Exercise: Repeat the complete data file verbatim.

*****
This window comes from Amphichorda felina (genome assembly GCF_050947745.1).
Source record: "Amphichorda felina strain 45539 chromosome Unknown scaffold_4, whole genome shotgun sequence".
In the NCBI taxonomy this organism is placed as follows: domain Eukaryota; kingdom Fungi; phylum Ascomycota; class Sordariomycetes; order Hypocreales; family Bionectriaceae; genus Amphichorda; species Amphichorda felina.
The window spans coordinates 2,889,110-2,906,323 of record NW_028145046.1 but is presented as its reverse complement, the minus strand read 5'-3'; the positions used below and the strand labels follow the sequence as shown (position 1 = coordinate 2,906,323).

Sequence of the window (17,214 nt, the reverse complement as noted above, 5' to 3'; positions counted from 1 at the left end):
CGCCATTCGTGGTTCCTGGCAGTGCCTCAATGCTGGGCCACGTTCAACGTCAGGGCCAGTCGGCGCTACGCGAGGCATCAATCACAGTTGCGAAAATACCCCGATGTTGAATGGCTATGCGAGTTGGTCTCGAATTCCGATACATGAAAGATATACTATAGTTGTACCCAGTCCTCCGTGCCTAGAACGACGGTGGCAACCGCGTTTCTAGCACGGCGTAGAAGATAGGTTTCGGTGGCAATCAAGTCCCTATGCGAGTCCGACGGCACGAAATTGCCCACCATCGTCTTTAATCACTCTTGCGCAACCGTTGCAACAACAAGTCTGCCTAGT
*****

This window comes from Amphichorda felina (genome assembly GCF_050947745.1).
Source record: "Amphichorda felina strain 45539 chromosome Unknown scaffold_4, whole genome shotgun sequence".
In the NCBI taxonomy this organism is placed as follows: domain Eukaryota; kingdom Fungi; phylum Ascomycota; class Sordariomycetes; order Hypocreales; family Bionectriaceae; genus Amphichorda; species Amphichorda felina.
The window spans coordinates 2,889,110-2,906,323 of record NW_028145046.1 but is presented as its reverse complement, the minus strand read 5'-3'; the positions used below and the strand labels follow the sequence as shown (position 1 = coordinate 2,906,323).

Sequence of the window (17,214 nt, the reverse complement as noted above, 5' to 3'; positions counted from 1 at the left end):
CGCCATTCGTGGTTCCTGGCAGTGCCTCAATGCTGGGCCACGTTCAACGTCAGGGCCAGTCGGCGCTACGCGAGGCATCAATCACAGTTGCGAAAATACCCCGATGTTGAATGGCTATGCGAGTTGGTCTCGAATTCCGATACATGAAAGATATACTATAGTTGTACCCAGTCCTCCGTGCCTAGAACGACGGTGGCAACCGCGTTTCTAGCACGGCGTAGAAGATAGGTTTCGGTGGCAATCAAGTCCCTATGCGAGTCCGACGGCACGAAATTGCCCACCATCGTCTTTAATCACTCTTGCGCAACCGTTGCAACAACAAGTCTGCCTAGT